The memoQ Trend Report for 2018

  • 17 January 2018
  • by Brúnó Bitter
The memoQ Trend Report for 2018

We would like to present you the memoQ trend report for 2018.

Once upon a time, during the Space Age, mankind imagined a future. This imagined future was characterized by several new technologies like rocketry, robotics, computers, material science (plastics! Teflon!) and other areas that seemed to be in rapid development. If we look at retro-futuristic images from this era, we can easily be fascinated and think about the contrasts of what we see and what we get today.

This future has never become true - just in parts. On one hand, the visionaries of that age were wrong: after all, we haven’t ended up with flying cars, colonies in space or anthropomorphic talking robots in households (yet). On the other hand, they were ultimately right: those key technologies have not only converged, but much of the technology originally developed for space applications has been spun off and found revolutionary uses in everyday life.

When we created our first report on trends affecting our industry, we knew that we would be set for a similar fate: we would certainly be ‘wrong’ about the final form and ultimate context of many technological developments. However, we could also be ‘right’ about pointing to certain technologies that have the potential to influence our disciplines, economies, and industries. We are certain that we live and work in a time where there are spellbinding shifts and disruptions. Some of the emerging technologies have the potential to connect people in new and meaningful ways, improve the efficiency of organizations dramatically, and manage assets in smarter ways.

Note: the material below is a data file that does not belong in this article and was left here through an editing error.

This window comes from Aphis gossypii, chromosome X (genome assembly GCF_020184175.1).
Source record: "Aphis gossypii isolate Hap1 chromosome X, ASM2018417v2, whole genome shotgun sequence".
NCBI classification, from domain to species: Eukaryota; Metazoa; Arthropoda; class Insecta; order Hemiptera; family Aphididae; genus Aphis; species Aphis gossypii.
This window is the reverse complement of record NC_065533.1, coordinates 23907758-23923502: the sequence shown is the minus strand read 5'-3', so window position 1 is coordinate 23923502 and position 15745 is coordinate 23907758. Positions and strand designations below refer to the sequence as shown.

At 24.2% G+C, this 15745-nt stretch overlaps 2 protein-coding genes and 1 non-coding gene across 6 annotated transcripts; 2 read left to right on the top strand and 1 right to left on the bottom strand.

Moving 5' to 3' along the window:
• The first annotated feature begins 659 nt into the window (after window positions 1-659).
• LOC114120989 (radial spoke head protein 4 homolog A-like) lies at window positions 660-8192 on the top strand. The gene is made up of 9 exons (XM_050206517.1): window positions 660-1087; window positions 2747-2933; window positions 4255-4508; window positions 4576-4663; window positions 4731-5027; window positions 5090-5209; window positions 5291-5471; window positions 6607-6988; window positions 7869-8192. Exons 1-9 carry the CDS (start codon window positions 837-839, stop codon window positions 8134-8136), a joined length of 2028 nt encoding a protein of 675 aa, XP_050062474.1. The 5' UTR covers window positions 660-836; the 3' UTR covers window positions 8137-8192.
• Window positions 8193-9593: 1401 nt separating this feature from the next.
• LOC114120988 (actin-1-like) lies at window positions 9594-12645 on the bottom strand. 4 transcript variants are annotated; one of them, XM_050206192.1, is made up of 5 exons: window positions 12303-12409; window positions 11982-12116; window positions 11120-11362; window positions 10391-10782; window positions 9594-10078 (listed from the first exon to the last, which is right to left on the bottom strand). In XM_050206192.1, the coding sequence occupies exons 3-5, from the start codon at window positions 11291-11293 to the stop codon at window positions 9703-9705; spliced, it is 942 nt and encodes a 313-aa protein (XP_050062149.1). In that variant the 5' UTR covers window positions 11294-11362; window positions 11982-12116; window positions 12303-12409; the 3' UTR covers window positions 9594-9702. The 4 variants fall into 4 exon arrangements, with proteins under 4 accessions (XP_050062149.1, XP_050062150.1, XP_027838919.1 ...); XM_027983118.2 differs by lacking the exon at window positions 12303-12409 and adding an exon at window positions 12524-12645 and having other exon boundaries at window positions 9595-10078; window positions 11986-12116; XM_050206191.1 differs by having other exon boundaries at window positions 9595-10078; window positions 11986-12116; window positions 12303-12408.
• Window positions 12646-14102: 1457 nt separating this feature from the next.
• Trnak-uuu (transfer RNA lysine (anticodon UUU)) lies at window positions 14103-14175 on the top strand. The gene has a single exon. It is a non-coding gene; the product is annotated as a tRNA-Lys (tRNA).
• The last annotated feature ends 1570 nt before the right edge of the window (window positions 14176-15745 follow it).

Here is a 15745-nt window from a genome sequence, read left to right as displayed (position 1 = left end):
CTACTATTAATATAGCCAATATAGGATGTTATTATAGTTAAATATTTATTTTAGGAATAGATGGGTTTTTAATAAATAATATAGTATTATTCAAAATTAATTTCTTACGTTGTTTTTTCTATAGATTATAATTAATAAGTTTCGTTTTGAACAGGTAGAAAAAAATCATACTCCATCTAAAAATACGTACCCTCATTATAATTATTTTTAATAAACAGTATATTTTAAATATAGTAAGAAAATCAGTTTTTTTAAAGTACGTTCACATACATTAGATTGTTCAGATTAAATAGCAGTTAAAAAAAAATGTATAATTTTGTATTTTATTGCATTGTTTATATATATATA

We wanted to create a trend report, which is not overly assertive and leaves room for uncertainty, doubts and even freedom for debate within our organization regarding the potential and merits of certain technologies. We wanted to show that there are great promises but potentially also great pitfalls. We wanted to avoid the trap of over-zealous technological evangelism while also retaining a keen eye and healthy curiosity about new technology.